ASHGABAT, Turkmenistan — Turkmen lawmakers on Tuesday conferred the title of Hero of Turkmenistan on President Gurbanguly Berdymukhammedov, in a lavish ceremony redolent of the bizarre personality cult of his late predecessor.
Berdymukhammedov, a 54-year-old dentist, wields virtually unlimited power in his Central Asian state of 5.5 million, which holds the world's fourth-largest natural gas reserves and is viewed by rights groups as one of the world's most repressive and isolated nations.
He was swiftly elected president in February 2007 in what the Organization for Security and Cooperation in Europe said at the time "could hardly be called elections," after the sudden death of the country's first post-Soviet leader, Saparmurat Niyazov.
In a sign that victory for Berdymukhammedov in a presidential election set for Feb. 12 will be a formality, a gathering of elders, lawmakers, ministers and selected citizens extolled their leader as a hero and his rule as "paradise on earth."
To the rapturous applause of an audience numbering several thousand, parliamentary speaker Akja Nurberdiyeva said the legislature had supported a motion by the country's elders to grant Berdymukhammedov the title of "Hero of Turkmenistan."
His predecessor Niyazov was given the title six times.
Nurberdiyeva thanked Berdymukhammedov for "strengthening national independence and the international authority of Turkmenistan … and for great reforms."
Turkmenistan, a hermit state where opposition parties are banned and compliant state media extol the president daily, will celebrate the 20th anniversary of its independence from the Soviet Union on Thursday.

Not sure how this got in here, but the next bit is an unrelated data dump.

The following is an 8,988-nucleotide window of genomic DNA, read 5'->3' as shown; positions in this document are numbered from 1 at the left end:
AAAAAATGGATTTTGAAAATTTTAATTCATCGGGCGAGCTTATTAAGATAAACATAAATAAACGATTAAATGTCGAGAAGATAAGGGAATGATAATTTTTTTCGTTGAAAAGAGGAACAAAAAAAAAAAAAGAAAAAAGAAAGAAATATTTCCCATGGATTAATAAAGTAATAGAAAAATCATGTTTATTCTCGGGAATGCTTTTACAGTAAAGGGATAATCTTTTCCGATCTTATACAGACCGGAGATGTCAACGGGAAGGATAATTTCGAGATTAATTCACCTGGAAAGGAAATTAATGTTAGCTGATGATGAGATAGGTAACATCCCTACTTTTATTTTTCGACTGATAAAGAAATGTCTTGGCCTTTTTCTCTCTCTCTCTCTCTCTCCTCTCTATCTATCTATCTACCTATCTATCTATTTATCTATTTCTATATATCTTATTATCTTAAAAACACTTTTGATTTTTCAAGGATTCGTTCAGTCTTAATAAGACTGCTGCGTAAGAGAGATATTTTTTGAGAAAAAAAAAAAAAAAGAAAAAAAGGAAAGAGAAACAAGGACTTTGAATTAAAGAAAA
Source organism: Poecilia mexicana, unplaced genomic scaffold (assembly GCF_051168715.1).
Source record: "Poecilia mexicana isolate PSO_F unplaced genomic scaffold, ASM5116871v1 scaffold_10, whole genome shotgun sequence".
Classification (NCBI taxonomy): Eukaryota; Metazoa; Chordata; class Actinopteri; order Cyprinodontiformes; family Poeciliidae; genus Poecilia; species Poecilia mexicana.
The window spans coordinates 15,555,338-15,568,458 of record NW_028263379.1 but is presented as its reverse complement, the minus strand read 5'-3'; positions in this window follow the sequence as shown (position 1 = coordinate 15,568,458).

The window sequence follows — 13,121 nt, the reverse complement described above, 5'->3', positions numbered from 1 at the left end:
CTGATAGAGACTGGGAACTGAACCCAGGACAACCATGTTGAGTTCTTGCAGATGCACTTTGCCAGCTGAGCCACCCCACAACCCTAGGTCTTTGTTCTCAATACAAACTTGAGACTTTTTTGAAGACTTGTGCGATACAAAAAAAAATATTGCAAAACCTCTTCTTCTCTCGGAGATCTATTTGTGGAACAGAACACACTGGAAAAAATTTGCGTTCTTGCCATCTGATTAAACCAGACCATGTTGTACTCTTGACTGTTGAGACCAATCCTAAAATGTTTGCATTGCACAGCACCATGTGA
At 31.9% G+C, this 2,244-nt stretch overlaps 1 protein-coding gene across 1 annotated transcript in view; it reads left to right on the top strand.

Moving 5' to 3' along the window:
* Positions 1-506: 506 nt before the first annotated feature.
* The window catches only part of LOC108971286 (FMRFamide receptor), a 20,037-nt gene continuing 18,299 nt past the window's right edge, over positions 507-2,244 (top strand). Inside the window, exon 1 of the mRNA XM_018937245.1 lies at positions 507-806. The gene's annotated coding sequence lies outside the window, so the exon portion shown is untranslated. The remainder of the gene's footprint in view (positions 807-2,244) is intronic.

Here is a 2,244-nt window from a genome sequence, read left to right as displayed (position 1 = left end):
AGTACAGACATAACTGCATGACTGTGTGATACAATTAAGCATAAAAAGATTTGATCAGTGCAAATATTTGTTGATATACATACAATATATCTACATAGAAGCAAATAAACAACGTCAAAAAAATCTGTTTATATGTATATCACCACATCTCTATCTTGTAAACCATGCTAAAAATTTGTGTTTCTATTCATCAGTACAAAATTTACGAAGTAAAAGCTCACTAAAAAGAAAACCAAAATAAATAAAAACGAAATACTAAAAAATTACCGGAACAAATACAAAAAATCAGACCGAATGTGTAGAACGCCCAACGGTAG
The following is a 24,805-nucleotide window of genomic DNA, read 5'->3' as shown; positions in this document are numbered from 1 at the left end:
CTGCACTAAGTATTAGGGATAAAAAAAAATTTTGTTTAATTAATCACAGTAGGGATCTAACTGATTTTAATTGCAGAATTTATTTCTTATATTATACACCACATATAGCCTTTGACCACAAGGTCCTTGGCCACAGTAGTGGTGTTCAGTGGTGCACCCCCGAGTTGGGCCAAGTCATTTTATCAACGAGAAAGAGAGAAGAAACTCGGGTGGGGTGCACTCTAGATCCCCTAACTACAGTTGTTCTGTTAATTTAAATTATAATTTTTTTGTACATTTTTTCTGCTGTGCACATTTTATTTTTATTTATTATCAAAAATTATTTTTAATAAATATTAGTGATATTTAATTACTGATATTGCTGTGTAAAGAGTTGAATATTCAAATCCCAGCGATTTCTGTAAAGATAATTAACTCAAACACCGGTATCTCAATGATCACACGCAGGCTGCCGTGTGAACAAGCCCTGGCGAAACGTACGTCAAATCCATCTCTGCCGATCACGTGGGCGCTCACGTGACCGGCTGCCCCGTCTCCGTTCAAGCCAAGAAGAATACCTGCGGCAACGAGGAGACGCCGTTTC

"This high decoration obliges me to spare no effort working for the good of our country," Berdymukhammedov said to a standing ovation in the cavernous hall of a new, turquoise-domed and marble-clad palace in the capital, Ashgabat.
The mainly Muslim former Soviet states of Central Asia, with the exception of Kyrgyzstan, have remained under the firm control of autocrats since the Soviet collapse and have seen little of the popular unrest now sweeping the Middle East.
Berdymukhammedov has recently moved to establish warmer ties with the United States and the European Union, both eager to see their energy firms develop huge Turkmen hydrocarbon riches. A pipeline from Turkmenistan across the Caspian Sea is envisioned one day reducing Europe's dependence on gas from Russia.
In a clear hint at the forthcoming election, Berdymukhammedov, addressing the nation, said: "To justify your trust, I will continue working, and I hope that the people will support me in this."
He would grant amnesty to 1,700 prison inmates and Turkmen citizenship to 1,700 people to mark independence, he said.
Many speakers addressed him as "Arkadag," which is interpreted as the Turkmen for "protector" and is often viewed as a state-authorized nickname for the president.
"We live in paradise, and the self-sacrificing work of our president lies in the foundation of everything," said Aigozel Gurbanova, presented as a student of journalism.
Berdymukhammedov's predecessor Niyazov ruled through a mixture of Stalinist repression and eccentric decrees from Soviet times until he died in December 2006, holding the titles of president-for-life and Turkmenbashi, or Head of the Turkmen.
Berdymukhammedov has removed some of the golden statues of Niyazov that dot the nation. But the expressions of popular love at Tuesday's ceremony were similar to those heaped on Niyazov.
"Wherever you tread, the soil turns into an orchard of paradise, and new villages, museums, factories and kindergartens rise there," Shir Sopyev, a resident of the northern Tashauz region, told Berdymukhammedov at the gathering.